As a friend, his loyalty to those from his village exceeded all expectation. A dying friend moved into their living room and my parents cared for him. My father, as Executor, carefully carried out the man’s wishes, dealing with a resentful wife and daughter abandoned in Ukraine. With his white-collar neighbours, he offered manual skills and connections to the trades. With his grandchildren, he was affectionate and playful, the way we’d wished he’d been as a father.

As I listen to the eulogies, I try to reconcile others’ perceptions with the man I knew. He seems loved by many, but as a child, I often wondered if he loved me. He never expressed it until one day I pressed him, fearing he might not survive an ulcer operation.

He held Old Country prejudices yet in his neighborhood he got along with everyone. Religion was a touchy subject. Raised Greek Catholic, where church formed the basis of village life, he resented Poland’s attempts to convert them to Roman Catholicism. He had a love-hate relationship with Poles, yet some of his friends were Polish. I never knew him to attend church except on rare holidays yet, as death approached, he announced he wanted the full Ukrainian Orthodox funeral service: cantors, incense and all.

When I reflect on my father today, I wonder what of him I carry inside? Physically, I resemble my mother. Inside, I hold some of his tendencies: loyalty to friends and family, responsibility and stubbornness. We also share similar opposite traits: sociable and introverted, nervous yet confident. Perhaps I am my father’s daughter after all.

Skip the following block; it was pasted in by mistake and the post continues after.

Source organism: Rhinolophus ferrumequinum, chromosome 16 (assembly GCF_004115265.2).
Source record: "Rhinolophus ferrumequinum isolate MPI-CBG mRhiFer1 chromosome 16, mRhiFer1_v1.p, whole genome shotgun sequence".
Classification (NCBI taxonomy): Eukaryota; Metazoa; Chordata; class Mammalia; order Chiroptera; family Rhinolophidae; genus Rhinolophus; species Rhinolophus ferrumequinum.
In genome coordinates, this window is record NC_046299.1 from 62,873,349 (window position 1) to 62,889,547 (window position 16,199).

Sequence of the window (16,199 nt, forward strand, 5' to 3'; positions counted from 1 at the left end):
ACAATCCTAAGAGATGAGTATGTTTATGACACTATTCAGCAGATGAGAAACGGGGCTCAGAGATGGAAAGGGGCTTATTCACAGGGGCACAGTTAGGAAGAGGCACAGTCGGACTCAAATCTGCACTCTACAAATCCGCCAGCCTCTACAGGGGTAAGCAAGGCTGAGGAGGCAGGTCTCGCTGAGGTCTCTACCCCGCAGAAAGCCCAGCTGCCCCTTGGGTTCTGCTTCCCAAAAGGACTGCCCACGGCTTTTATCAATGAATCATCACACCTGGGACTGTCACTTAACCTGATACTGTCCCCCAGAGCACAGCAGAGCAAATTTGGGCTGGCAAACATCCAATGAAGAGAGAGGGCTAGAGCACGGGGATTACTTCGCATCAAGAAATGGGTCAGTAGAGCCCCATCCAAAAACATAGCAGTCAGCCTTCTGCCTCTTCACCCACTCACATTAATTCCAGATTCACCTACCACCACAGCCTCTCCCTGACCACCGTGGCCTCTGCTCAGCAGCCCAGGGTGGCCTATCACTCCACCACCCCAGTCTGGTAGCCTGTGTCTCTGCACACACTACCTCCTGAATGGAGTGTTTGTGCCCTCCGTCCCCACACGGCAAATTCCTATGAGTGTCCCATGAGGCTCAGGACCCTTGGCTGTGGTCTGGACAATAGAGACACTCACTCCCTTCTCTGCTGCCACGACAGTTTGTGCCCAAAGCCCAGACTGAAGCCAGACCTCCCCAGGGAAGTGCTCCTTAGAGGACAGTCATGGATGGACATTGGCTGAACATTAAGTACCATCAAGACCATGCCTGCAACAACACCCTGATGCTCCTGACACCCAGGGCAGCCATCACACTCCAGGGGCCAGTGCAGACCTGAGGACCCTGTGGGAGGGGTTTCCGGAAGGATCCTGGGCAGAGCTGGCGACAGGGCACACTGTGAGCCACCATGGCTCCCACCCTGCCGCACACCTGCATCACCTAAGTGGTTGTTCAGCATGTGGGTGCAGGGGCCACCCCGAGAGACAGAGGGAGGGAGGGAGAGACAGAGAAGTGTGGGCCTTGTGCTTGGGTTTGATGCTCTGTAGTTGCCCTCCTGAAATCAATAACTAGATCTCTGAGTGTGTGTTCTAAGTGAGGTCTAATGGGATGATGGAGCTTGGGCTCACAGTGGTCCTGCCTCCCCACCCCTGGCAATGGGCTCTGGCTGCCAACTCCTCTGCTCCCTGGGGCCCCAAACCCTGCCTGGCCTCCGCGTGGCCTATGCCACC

1984 age 73

A Working Title For My Memoir

This week I decided on a working title for my memoir: Missing Sadie, Missing Myself: Memories of a Childhood. Following the advice of one of Nina Amir’s guest bloggers on, 'Write Nonfiction in November' (she does post all year long), I even added it as part of my email signature. By promoting my book before it’s finished, let alone published, I hope to interest future readers.

Brainstorming possible titles or phrases forced me to focus on my central themes. Was my book about following Mother’s dream or was it about how an immigrant family assimilated? Was it about losing myself or finding myself?

I shared my ideas with my writing group. They gave me their suggestions and I settled on the one above. I like it. The Missing Sadie part expresses my longing for my childhood home on Charles Street, the rooming house with its cast of characters who were like my extended family. The Missing Myself part expresses my feelings of dislocation in the suburbs and how I lost my grounding when I was yanked from my old neighbourhood. These two parts sum up most, but not all, of my story.

I searched for similar titles on Amazon and found very little about 'Sadie', mostly children’s stories, and nothing about 'missing myself'. The wording is sufficiently different to distinguish the book from self-help books about 'finding yourself'.

The title I chose is not too long or too short. It’s not too cute or too weird. It conveys an emotion. I like the repetition and alliteration. The words focus on the important themes in my story and not on the parts I don’t wish to highlight.

My working title may change later. For now I’m happy with my choice and proud to tell people the title of my book.